Always garnering huge support and acclaim in Europe, he was regularly collected in luxurious albums even as he fell out of favour – and print – in his own country. This collection gathers a number of adaptations of works by Godfather of eerie fantasy Edgar Allan Poe, first seen in issues of Creepy magazine between 1974-1975 and in Pacific Comics’ A Corben Special in 1984.

This superb hardback Catalan collection (one of many long overdue for a definitive archival compilation) was re-released in softcover by prose publisher Del Rey Books in July 2005.

The terror commences with the moody monochrome madness of ‘The Oval Portrait’ (from Creepy #69, February 1975 and adapted by writer Rich Margopoulos, as were all the Warren originated stories here) wherein the wounded survivor of a duel breaks into an abandoned chateau to recover and falls under the sinister spell of a beguiling painting and seductive journal…

‘The Raven’ is a fully airbrushed, colour phantasmagoria from Creepy #67 (December 1974) which perfectly captures the oppressive majesty of the classic poem, as is the next macabre vignette wherein the focus shifts to ancient Greece and the inevitable approach of death amongst the warriors at a funeral: a wake tainted by an invisible ‘Shadow’ (Creepy #70 April, 1975).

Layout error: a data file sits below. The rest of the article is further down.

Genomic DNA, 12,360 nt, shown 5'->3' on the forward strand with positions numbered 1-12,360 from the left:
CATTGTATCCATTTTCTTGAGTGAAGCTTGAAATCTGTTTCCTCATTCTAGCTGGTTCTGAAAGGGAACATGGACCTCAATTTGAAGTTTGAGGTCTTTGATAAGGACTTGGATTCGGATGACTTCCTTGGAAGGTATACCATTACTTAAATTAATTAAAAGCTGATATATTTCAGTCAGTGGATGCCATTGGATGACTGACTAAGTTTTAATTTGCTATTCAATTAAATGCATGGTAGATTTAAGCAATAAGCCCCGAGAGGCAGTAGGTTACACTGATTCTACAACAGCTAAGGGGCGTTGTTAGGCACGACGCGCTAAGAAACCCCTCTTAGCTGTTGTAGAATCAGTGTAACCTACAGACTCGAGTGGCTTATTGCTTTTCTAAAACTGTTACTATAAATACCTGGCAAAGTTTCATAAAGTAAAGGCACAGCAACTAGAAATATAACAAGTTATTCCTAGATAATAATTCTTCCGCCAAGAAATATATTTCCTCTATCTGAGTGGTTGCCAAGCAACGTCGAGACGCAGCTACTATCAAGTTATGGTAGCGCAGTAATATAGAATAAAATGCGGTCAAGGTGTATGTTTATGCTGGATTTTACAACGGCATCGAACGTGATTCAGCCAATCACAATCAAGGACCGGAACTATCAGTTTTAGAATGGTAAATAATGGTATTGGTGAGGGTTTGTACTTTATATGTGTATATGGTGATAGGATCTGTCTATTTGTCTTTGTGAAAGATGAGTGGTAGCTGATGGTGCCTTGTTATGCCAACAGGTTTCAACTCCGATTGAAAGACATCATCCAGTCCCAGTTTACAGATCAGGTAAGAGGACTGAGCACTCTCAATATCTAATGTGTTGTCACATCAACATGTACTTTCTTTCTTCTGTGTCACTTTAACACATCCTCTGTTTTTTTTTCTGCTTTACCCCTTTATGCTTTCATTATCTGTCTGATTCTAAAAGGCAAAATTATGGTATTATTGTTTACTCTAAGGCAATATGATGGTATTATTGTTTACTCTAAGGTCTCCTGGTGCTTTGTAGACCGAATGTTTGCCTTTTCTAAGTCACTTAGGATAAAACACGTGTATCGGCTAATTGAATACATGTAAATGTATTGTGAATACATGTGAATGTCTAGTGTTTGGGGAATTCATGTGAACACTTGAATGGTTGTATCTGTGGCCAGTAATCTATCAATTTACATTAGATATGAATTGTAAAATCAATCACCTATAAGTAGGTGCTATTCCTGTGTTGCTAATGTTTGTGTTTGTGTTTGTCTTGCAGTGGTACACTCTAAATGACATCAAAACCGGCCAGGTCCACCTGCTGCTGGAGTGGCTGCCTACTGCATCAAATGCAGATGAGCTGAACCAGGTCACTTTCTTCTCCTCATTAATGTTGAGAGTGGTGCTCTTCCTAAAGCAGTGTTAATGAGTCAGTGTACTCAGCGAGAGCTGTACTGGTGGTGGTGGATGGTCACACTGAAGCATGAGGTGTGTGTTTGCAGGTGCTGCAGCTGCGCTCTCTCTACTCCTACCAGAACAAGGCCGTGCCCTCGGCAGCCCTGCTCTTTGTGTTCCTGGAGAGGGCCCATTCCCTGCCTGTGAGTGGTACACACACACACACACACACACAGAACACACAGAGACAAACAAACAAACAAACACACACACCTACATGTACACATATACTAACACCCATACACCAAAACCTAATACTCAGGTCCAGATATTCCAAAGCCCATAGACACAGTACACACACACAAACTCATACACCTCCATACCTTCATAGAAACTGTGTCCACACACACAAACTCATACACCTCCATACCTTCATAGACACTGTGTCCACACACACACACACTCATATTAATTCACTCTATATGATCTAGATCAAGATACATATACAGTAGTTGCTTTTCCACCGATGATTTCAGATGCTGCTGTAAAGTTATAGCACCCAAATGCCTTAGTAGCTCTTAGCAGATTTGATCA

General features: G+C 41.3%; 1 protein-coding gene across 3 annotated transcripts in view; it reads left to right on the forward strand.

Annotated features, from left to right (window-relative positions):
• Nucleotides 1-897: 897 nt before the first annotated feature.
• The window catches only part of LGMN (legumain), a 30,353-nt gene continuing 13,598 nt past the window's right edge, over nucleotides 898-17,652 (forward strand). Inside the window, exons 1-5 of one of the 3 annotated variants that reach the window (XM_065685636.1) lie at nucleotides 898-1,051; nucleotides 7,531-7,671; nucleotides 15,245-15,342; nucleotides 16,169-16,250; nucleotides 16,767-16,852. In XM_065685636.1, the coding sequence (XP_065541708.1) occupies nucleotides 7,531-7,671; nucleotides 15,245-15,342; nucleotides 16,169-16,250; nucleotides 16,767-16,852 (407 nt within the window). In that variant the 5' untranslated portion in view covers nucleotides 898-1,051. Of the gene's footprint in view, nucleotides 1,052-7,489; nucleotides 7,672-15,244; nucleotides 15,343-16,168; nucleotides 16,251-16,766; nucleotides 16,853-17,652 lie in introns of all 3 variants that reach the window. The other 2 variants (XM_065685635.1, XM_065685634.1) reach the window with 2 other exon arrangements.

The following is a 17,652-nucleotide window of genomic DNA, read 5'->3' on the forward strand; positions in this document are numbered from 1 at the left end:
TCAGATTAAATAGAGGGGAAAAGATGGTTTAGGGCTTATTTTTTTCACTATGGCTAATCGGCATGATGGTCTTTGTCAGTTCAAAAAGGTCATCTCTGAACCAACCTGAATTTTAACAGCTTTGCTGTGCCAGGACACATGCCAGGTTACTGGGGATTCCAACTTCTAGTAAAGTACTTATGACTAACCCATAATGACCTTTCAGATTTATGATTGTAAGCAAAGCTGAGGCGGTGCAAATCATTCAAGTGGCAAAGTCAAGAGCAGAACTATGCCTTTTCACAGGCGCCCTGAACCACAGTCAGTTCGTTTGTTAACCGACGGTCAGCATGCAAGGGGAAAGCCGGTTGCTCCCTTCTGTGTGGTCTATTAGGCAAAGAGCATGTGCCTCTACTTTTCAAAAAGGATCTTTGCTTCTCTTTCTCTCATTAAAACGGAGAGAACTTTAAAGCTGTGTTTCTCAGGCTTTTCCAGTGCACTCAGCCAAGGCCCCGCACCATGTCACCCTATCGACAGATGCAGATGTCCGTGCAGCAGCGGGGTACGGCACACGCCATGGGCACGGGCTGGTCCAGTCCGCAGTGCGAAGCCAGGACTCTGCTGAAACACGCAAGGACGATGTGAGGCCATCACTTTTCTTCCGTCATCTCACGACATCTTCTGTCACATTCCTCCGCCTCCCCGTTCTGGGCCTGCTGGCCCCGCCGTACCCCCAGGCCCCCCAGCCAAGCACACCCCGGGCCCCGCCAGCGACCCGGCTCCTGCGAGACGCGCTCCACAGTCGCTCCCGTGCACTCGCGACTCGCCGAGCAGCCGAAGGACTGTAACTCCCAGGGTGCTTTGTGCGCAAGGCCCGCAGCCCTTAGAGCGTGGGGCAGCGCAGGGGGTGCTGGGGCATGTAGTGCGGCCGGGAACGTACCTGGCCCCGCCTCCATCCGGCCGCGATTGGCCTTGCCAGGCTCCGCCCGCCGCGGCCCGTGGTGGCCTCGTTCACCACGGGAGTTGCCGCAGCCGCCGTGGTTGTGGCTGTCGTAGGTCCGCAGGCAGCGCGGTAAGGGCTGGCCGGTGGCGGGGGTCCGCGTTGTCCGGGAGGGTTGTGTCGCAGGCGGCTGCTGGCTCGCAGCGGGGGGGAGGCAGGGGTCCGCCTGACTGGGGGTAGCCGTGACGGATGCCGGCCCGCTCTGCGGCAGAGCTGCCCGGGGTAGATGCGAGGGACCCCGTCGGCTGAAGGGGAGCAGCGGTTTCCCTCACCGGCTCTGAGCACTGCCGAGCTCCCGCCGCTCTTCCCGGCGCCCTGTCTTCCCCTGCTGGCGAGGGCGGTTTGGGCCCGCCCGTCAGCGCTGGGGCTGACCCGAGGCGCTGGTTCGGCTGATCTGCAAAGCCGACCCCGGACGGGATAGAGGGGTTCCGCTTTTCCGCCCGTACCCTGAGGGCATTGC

The obvious and worthy star turn of this tome is the artist’s own adaptation of ‘The Fall of the House of Usher’, created for the comicbook A Corben Special in May 1984 and here expanded and reformatted for the larger, squarer page of this European album.

Traveller Edgar Arnold is trapped in the bilious swamp where the ancestral seat of the ancient Usher clan is slowly dissolving into the mire that surrounds it.